1. Run the engine for about 15 minutes until it reaches normal operating temperature.
2. Stop engine. Disconnect all spark plug wires one at a time and label for proper reconnection.
3. Loosen all spark plugs about one turn, then use an air hose or tire pump to blow all the dirt out of the spark plugs and gaskets. Place them on a clean, flat surface in the order in which they were removed. This will help to correlate any compression problems with the conditions of the plug from the particular cylinder involved.
4. Remove the Air Filter and block open the carburetor throttle plates to maximum. Remove the high tension lead from the center of the distributor and ground it. To disable electronic ignition system, disconnect the electronic ignition module or remove the primary battery terminal from the distributor cap. (On Ford V-8 and V-6, disconnect the primary lead from the distributor cap.)
5. Screw the spark plug adapter hose into the spark plug hole. Hand tighten only - DO NOT USE A WRENCH.
6. Now crank the engine for at least 4 compression strokes or until pressure stops rising on the tester.
7. Record the compression reading and repeat the test on all remaining cylinders. (Step No. 5 and 6).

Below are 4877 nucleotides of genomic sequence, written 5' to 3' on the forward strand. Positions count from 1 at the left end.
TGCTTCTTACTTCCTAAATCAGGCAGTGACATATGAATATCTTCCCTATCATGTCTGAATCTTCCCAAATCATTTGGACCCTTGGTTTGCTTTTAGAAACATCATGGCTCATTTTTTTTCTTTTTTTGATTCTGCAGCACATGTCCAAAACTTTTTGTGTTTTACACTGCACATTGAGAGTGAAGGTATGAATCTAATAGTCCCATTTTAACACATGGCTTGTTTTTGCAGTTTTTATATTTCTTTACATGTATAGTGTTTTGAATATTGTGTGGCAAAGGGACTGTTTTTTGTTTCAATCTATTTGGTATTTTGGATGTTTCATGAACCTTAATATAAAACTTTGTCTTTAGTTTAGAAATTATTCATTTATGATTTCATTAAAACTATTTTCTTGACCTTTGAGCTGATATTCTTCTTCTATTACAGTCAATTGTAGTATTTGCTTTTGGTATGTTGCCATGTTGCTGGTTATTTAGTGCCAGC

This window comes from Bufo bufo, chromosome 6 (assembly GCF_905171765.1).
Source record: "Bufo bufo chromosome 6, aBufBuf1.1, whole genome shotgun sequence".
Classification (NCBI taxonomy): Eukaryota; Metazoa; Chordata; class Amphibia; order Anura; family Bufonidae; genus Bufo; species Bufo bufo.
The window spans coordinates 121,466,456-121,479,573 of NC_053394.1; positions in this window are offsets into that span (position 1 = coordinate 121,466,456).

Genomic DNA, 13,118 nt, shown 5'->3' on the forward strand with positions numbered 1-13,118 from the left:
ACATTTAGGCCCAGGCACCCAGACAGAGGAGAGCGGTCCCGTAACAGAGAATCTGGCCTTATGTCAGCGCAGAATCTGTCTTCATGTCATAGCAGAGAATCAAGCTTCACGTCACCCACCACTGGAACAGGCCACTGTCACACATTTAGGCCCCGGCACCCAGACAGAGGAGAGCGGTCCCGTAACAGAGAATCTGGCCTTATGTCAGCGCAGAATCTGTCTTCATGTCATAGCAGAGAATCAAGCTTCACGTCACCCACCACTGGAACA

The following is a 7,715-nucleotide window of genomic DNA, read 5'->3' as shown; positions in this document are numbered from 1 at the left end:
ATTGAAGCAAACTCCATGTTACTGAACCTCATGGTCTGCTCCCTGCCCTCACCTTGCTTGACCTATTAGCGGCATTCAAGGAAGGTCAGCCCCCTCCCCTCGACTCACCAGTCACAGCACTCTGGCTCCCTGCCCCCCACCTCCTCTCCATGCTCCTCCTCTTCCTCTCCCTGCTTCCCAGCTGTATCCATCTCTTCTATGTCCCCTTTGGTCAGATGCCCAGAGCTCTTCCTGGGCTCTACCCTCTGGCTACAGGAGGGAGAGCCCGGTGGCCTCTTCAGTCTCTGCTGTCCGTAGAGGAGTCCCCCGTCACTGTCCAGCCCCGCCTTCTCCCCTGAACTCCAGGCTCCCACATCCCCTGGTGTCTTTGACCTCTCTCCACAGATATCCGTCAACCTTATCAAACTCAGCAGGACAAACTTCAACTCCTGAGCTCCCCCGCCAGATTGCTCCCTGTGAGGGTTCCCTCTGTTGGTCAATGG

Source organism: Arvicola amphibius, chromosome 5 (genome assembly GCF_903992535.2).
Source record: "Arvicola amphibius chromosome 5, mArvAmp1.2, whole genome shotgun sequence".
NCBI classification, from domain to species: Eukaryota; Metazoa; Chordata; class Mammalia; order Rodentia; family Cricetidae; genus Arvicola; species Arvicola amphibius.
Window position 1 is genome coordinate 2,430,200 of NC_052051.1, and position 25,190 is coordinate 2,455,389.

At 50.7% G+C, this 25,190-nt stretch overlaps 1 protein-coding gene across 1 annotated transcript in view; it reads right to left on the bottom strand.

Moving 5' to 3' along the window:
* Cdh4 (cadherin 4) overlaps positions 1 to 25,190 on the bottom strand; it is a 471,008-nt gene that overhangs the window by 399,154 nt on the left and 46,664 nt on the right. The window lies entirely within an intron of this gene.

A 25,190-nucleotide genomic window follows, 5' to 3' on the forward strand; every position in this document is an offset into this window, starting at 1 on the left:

1. On a normal cylinder, the needle should advance on each stroke until it reaches a peak. All cylinders should test within the engine manufacturer's specifications and reading should not vary more than 10% from cylinder to cylinder.
2. If the needle fails to advance normally or if it remains the same for several strokes and then starts to climb, the cylinder has a sticky valve.
3. If the compression reading is considerably higher above the manufacturers specification, it is indicative of carbon build-up in the cylinder. Use of spark plug with higher heat range can sometimes correct this fault.
4. If a reading on two adjacent cylinders is 20 pounds or more lower than other cylinders, a defective head gasket is indicated. Water and or oil may be seen in the two cylinders.
5. If readings are low or uneven between cylinders, pour a teaspoon of S.A.E. #30 oil into each cylinder and retest. If the readings increase considerably, the fault is poorly seated or worn rings. If the readings remain about the same, the valves are at fault.
6. Reconnect all spark plug wires in proper order. Reconnect the secondary coil wire to the distributor, and return the carburetor throttle valve to the original setting before starting the engine.